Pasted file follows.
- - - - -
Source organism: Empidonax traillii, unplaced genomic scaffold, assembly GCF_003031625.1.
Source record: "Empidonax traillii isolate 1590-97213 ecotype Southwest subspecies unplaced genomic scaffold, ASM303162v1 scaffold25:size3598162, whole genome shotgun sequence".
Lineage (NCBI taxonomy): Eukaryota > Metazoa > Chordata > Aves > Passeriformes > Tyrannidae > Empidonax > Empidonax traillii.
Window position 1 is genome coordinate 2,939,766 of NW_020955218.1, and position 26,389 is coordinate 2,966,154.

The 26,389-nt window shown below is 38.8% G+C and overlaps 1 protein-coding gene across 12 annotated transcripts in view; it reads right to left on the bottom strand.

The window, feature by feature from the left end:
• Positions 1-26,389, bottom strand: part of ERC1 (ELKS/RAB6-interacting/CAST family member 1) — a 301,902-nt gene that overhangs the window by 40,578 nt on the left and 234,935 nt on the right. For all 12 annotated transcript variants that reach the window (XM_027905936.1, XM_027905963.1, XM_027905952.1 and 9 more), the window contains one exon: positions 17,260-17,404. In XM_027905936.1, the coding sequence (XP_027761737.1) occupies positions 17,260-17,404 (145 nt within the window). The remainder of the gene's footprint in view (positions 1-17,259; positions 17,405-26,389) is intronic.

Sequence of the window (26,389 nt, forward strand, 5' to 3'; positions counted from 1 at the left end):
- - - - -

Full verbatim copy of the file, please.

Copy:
Source organism: Empidonax traillii, unplaced genomic scaffold, assembly GCF_003031625.1.
Source record: "Empidonax traillii isolate 1590-97213 ecotype Southwest subspecies unplaced genomic scaffold, ASM303162v1 scaffold25:size3598162, whole genome shotgun sequence".
Lineage (NCBI taxonomy): Eukaryota > Metazoa > Chordata > Aves > Passeriformes > Tyrannidae > Empidonax > Empidonax traillii.
Window position 1 is genome coordinate 2,939,766 of NW_020955218.1, and position 26,389 is coordinate 2,966,154.

The 26,389-nt window shown below is 38.8% G+C and overlaps 1 protein-coding gene across 12 annotated transcripts in view; it reads right to left on the bottom strand.

The window, feature by feature from the left end:
• Positions 1-26,389, bottom strand: part of ERC1 (ELKS/RAB6-interacting/CAST family member 1) — a 301,902-nt gene that overhangs the window by 40,578 nt on the left and 234,935 nt on the right. For all 12 annotated transcript variants that reach the window (XM_027905936.1, XM_027905963.1, XM_027905952.1 and 9 more), the window contains one exon: positions 17,260-17,404. In XM_027905936.1, the coding sequence (XP_027761737.1) occupies positions 17,260-17,404 (145 nt within the window). The remainder of the gene's footprint in view (positions 1-17,259; positions 17,405-26,389) is intronic.

Sequence of the window (26,389 nt, forward strand, 5' to 3'; positions counted from 1 at the left end):